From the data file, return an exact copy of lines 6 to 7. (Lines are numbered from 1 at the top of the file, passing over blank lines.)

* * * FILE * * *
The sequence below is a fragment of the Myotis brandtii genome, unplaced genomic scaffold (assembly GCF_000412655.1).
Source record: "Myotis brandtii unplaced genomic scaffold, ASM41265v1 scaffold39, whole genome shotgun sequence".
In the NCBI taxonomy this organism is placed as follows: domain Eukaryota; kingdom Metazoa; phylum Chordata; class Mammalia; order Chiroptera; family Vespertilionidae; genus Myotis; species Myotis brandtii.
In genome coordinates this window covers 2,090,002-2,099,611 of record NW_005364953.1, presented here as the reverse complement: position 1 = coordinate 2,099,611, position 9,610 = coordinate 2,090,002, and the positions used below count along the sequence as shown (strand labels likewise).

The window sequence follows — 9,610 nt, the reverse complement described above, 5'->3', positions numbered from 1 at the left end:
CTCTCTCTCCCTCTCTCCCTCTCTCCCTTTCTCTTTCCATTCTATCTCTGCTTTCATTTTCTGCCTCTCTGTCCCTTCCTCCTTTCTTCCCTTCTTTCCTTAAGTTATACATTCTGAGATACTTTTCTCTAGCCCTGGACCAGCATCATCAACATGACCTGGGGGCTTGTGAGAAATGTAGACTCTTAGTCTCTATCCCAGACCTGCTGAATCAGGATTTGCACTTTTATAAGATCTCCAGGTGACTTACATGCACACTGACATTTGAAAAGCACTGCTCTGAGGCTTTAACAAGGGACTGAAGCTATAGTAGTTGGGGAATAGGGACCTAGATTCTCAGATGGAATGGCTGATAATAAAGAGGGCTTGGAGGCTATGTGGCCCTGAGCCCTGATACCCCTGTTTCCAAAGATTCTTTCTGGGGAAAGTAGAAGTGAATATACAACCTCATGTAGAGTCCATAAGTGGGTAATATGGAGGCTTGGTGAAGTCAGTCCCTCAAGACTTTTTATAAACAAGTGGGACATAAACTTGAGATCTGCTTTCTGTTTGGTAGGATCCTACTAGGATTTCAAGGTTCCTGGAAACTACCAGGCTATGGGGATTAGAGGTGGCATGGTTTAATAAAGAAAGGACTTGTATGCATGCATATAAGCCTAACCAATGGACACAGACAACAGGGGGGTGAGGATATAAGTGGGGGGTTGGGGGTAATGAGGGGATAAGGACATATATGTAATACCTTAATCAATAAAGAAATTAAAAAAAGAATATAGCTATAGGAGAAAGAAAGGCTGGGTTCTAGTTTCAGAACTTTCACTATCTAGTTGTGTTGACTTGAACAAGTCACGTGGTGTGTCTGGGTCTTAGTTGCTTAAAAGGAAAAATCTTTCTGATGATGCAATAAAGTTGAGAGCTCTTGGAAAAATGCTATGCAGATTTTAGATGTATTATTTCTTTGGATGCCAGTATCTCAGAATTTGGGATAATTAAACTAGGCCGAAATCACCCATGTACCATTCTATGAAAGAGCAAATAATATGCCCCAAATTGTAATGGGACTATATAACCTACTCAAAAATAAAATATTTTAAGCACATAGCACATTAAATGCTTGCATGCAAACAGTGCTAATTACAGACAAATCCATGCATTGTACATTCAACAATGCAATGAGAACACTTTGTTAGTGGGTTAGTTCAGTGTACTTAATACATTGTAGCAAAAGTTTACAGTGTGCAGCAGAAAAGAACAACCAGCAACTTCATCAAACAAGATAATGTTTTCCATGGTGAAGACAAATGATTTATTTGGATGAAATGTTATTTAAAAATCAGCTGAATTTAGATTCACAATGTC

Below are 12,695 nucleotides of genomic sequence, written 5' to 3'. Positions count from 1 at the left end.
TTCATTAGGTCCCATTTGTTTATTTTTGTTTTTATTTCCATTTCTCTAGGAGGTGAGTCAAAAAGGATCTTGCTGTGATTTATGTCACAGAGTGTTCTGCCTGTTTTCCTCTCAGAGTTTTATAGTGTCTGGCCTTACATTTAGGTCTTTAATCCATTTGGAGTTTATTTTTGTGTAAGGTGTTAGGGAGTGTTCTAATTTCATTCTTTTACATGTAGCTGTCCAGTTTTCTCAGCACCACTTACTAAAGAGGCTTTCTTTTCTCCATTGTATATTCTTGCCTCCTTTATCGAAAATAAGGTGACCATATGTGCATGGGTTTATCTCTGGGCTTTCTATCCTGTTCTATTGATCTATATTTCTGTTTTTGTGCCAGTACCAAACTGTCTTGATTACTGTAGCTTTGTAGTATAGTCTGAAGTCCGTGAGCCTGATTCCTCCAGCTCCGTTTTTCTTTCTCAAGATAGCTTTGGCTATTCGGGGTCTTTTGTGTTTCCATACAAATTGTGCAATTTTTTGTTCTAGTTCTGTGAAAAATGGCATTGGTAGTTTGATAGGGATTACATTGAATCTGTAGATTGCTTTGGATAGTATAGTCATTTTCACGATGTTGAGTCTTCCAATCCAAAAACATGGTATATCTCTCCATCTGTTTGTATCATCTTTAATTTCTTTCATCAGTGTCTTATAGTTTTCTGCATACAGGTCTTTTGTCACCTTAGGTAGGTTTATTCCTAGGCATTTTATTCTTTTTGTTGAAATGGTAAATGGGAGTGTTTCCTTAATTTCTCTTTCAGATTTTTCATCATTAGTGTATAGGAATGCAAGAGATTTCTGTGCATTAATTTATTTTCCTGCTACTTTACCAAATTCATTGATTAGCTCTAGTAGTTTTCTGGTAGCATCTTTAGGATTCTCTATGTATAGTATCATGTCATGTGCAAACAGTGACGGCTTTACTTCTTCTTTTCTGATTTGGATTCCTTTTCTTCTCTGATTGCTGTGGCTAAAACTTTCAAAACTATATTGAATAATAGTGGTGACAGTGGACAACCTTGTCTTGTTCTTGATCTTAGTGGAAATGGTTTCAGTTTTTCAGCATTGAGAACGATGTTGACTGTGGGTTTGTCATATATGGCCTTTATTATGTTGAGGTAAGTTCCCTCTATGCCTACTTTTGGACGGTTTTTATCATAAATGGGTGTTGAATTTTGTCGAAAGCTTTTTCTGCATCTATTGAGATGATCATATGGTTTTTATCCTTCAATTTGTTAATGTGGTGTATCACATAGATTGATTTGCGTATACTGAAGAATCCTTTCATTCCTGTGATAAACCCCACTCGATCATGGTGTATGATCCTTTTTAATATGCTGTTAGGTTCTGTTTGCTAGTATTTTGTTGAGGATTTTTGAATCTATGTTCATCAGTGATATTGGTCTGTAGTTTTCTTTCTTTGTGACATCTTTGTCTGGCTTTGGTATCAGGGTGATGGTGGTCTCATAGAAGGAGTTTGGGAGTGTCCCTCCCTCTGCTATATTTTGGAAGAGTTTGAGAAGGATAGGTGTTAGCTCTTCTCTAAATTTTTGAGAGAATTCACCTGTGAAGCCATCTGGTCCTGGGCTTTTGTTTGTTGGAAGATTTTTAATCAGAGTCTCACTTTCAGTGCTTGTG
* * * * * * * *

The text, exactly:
CTCTCTCTCCCTCTCTCCCTCTCTCCCTTTCTCTTTCCATTCTATCTCTGCTTTCATTTTCTGCCTCTCTGTCCCTTCCTCCTTTCTTCCCTTCTTTCCTTAAGTTATACATTCTGAGATACTTTTCTCTAGCCCTGGACCAGCATCATCAACATGACCTGGGGGCTTGTGAGAAATGTAGACTCTTAGTCTCTATCCCAGACCTGCTGAATCAGGATTTGCACTTTTATAAGATCTCCAGGTGACTTACATGCACACTGACATTTGAAAAGCACTGCTCTGAGGCTTTAACAAGGGACTGAAGCTATAGTAGTTGGGGAATAGGGACCTAGATTCTCAGATGGAATGGCTGATAATAAAGAGGGCTTGGAGGCTATGTGGCCCTGAGCCCTGATACCCCTGTTTCCAAAGATTCTTTCTGGGGAAAGTAGAAGTGAATATACAACCTCATGTAGAGTCCATAAGTGGGTAATATGGAGGCTTGGTGAAGTCAGTCCCTCAAGACTTTTTATAAACAAGTGGGACATAAACTTGAGATCTGCTTTCTGTTTGGTAGGATCCTACTAGGATTTCAAGGTTCCTGGAAACTACCAGGCTATGGGGATTAGAGGTGGCATGGTTTAATAAAGAAAGGACTTGTATGCATGCATATAAGCCTAACCAATGGACACAGACAACAGGGGGGTGAGGATATAAGTGGGGGGTTGGGGGTAATGAGGGGATAAGGACATATATGTAATACCTTAATCAATAAAGAAATTAAAAAAAGAATATAGCTATAGGAGAAAGAAAGGCTGGGTTCTAGTTTCAGAACTTTCACTATCTAGTTGTGTTGACTTGAACAAGTCACGTGGTGTGTCTGGGTCTTAGTTGCTTAAAAGGAAAAATCTTTCTGATGATGCAATAAAGTTGAGAGCTCTTGGAAAAATGCTATGCAGATTTTAGATGTATTATTTCTTTGGATGCCAGTATCTCAGAATTTGGGATAATTAAACTAGGCCGAAATCACCCATGTACCATTCTATGAAAGAGCAAATAATATGCCCCAAATTGTAATGGGACTATATAACCTACTCAAAAATAAAATATTTTAAGCACATAGCACATTAAATGCTTGCATGCAAACAGTGCTAATTACAGACAAATCCATGCATTGTACATTCAACAATGCAATGAGAACACTTTGTTAGTGGGTTAGTTCAGTGTACTTAATACATTGTAGCAAAAGTTTACAGTGTGCAGCAGAAAAGAACAACCAGCAACTTCATCAAACAAGATAATGTTTTCCATGGTGAAGACAAATGATTTATTTGGATGAAATGTTATTTAAAAATCAGCTGAATTTAGATTCACAATGTC

Below are 12,695 nucleotides of genomic sequence, written 5' to 3'. Positions count from 1 at the left end.